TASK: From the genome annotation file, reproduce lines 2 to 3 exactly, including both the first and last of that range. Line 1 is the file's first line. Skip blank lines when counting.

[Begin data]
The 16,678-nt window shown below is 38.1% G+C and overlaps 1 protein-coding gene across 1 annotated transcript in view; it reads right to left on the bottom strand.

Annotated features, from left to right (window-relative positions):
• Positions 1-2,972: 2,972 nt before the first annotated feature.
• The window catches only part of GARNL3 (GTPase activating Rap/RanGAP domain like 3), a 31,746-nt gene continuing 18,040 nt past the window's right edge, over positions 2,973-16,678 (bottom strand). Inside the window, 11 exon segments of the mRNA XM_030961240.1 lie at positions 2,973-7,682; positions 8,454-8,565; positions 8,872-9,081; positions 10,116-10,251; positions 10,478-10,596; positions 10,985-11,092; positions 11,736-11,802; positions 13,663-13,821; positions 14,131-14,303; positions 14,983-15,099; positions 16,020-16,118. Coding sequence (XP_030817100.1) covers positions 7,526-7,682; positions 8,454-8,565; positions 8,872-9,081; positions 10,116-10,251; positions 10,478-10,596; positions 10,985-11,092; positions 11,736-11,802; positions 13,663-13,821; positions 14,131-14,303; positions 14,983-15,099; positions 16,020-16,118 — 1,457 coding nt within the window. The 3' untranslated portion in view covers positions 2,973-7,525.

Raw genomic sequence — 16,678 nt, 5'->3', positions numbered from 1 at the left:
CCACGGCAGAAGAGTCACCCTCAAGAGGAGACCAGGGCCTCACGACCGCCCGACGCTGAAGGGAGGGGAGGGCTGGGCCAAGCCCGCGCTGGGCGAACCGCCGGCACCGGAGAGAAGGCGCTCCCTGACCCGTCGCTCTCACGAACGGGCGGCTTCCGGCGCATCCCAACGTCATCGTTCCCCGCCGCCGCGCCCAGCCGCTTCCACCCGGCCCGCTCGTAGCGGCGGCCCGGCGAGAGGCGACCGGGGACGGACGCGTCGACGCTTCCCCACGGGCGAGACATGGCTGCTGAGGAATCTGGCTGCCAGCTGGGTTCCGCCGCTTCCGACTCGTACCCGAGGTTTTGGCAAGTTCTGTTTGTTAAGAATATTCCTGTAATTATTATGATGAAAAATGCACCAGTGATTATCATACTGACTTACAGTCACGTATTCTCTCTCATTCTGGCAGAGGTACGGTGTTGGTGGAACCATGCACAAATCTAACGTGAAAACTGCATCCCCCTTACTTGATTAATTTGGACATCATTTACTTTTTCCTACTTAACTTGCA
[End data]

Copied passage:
Annotated features, from left to right (window-relative positions):
• Positions 1-2,972: 2,972 nt before the first annotated feature.